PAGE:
When a juvenile is detained for violation of probation, a specific reason may or may not be recorded in the data available to us. For the 362 detention events under discussion, no reason was provided for 152 events (41.9%). Of the remainder, 200 detentions (55.1%) were for technical violations (violations of the conditions of probation) and ten events were recorded with a new charge which was not specified. (These 362 events did not include 77 probation violation events where the charge was specified: these were included under the offense category appropriate to the charge.) We should note that a probation violation may include what would have been a criminal charge if it had come to the attention of police. A failed urinalysis test, for example, may result in a violation, but not in a charge of possession of a controlled substance.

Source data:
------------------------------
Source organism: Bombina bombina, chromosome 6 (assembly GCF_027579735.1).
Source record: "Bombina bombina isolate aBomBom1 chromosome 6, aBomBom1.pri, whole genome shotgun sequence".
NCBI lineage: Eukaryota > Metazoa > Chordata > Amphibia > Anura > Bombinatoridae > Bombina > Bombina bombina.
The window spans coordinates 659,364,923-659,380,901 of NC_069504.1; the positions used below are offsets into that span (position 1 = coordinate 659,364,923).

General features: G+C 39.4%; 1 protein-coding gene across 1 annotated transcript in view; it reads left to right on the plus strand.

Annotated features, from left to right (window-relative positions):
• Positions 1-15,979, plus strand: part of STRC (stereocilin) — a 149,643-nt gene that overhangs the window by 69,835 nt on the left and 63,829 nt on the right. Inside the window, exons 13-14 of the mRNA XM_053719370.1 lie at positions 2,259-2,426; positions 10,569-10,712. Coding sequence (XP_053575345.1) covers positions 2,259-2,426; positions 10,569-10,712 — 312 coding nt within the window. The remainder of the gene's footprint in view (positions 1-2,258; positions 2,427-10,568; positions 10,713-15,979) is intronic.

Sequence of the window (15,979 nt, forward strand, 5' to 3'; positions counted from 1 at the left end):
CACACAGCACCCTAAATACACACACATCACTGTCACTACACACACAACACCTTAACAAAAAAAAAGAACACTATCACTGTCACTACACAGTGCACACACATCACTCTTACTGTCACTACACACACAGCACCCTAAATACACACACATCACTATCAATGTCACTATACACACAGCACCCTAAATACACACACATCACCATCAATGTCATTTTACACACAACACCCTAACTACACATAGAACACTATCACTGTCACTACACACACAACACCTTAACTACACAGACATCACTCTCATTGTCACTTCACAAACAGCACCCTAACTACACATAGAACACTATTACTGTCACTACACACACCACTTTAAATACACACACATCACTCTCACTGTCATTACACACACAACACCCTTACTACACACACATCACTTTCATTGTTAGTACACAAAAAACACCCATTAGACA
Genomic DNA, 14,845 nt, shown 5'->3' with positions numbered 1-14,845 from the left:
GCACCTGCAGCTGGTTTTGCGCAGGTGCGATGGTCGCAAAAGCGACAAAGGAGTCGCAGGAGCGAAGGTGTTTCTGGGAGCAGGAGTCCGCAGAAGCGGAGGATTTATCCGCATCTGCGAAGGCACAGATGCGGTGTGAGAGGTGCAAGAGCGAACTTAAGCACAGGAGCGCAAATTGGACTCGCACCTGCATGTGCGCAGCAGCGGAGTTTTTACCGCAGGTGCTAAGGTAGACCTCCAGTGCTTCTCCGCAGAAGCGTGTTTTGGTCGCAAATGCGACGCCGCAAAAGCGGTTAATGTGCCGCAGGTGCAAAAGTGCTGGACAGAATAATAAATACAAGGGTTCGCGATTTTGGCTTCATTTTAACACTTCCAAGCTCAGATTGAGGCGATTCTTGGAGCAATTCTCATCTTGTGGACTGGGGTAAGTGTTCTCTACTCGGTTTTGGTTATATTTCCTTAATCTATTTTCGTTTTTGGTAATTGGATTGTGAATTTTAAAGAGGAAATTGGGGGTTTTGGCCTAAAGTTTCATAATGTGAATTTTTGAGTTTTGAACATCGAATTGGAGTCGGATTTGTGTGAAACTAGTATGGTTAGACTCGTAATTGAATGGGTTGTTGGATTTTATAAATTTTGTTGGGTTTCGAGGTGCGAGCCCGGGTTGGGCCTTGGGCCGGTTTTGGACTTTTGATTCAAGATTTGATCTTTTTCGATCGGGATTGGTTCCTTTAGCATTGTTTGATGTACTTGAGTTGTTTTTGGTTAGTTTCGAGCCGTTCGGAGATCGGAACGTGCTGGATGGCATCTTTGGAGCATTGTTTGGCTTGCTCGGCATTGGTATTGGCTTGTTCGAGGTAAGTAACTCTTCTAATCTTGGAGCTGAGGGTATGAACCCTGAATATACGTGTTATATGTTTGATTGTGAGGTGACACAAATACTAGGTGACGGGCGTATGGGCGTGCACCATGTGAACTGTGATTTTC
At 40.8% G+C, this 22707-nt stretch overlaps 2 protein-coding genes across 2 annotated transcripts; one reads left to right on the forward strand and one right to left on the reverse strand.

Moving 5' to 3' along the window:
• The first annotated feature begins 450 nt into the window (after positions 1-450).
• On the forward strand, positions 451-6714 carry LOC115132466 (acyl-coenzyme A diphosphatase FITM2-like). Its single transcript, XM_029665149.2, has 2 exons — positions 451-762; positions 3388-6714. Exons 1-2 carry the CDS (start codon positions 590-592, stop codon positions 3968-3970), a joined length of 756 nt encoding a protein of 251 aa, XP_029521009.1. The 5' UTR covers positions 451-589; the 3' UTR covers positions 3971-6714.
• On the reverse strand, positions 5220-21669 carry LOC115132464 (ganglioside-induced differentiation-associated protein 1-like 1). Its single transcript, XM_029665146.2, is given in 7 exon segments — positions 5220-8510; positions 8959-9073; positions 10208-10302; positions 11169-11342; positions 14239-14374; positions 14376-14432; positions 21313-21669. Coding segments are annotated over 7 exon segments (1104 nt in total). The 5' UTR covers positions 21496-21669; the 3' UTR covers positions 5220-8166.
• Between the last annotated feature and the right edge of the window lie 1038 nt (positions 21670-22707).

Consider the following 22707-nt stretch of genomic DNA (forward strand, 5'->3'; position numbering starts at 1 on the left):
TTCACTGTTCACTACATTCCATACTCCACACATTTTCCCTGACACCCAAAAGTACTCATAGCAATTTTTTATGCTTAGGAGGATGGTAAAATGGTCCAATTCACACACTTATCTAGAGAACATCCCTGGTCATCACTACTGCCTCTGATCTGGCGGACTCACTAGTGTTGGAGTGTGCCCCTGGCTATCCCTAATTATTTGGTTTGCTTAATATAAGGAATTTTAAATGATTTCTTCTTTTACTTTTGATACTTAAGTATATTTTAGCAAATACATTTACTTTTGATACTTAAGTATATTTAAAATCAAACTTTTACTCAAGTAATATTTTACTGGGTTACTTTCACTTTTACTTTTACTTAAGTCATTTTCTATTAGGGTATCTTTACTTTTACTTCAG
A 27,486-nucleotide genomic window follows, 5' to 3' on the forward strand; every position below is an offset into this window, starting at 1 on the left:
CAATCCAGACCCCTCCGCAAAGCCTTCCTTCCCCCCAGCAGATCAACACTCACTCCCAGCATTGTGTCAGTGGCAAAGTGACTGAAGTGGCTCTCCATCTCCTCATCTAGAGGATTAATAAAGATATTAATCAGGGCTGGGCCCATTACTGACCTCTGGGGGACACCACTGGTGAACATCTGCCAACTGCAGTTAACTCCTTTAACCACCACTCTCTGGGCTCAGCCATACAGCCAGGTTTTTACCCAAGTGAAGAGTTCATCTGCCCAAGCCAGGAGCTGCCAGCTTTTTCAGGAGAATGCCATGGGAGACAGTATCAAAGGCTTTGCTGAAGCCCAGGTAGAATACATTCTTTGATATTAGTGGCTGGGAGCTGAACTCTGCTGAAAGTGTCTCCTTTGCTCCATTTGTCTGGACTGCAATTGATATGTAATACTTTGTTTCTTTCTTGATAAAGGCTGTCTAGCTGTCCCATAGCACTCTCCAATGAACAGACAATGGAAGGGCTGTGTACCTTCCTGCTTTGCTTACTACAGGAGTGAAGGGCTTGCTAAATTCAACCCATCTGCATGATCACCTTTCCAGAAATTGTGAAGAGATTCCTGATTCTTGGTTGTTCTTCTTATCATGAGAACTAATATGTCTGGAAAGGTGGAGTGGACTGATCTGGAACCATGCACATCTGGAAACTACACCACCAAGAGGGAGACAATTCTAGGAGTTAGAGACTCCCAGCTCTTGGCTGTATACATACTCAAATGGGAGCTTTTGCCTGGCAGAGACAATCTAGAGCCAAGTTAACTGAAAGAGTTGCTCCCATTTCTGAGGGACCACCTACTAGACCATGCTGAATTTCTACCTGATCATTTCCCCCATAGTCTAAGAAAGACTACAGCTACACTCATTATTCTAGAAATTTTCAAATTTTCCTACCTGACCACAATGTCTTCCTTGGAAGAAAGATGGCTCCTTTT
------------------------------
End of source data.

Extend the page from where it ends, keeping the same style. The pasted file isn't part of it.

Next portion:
Probation violators probably contribute to the group of individuals who accounted for more than one detention in 1993, because they have already been processed into the system for delinquent behavior and are by definition repeat offenders. Some, in fact, may be chronic offenders.
A juvenile who is detained for a probation violation (or for any reason) must have a hearing within 48 hours. At this arraignment the charges are presented and a date for a disposition hearing is set. If the youth is a chronic offender, is a danger to himself or others, or has a history of leaving placement, the probation officer may recommend that the youth be detained until disposition. Juveniles in detention must have a disposition hearing in thirty days - a period which can be continued under certain circumstances. First offenders, on the other hand, will not have a history and may be released, pending adjudication or disposition, to an adult in well under 48 hours. In all, a youth on probation might be detained for 32 days, a number which helps to explain the longer total, mean and median detention days in Table 3.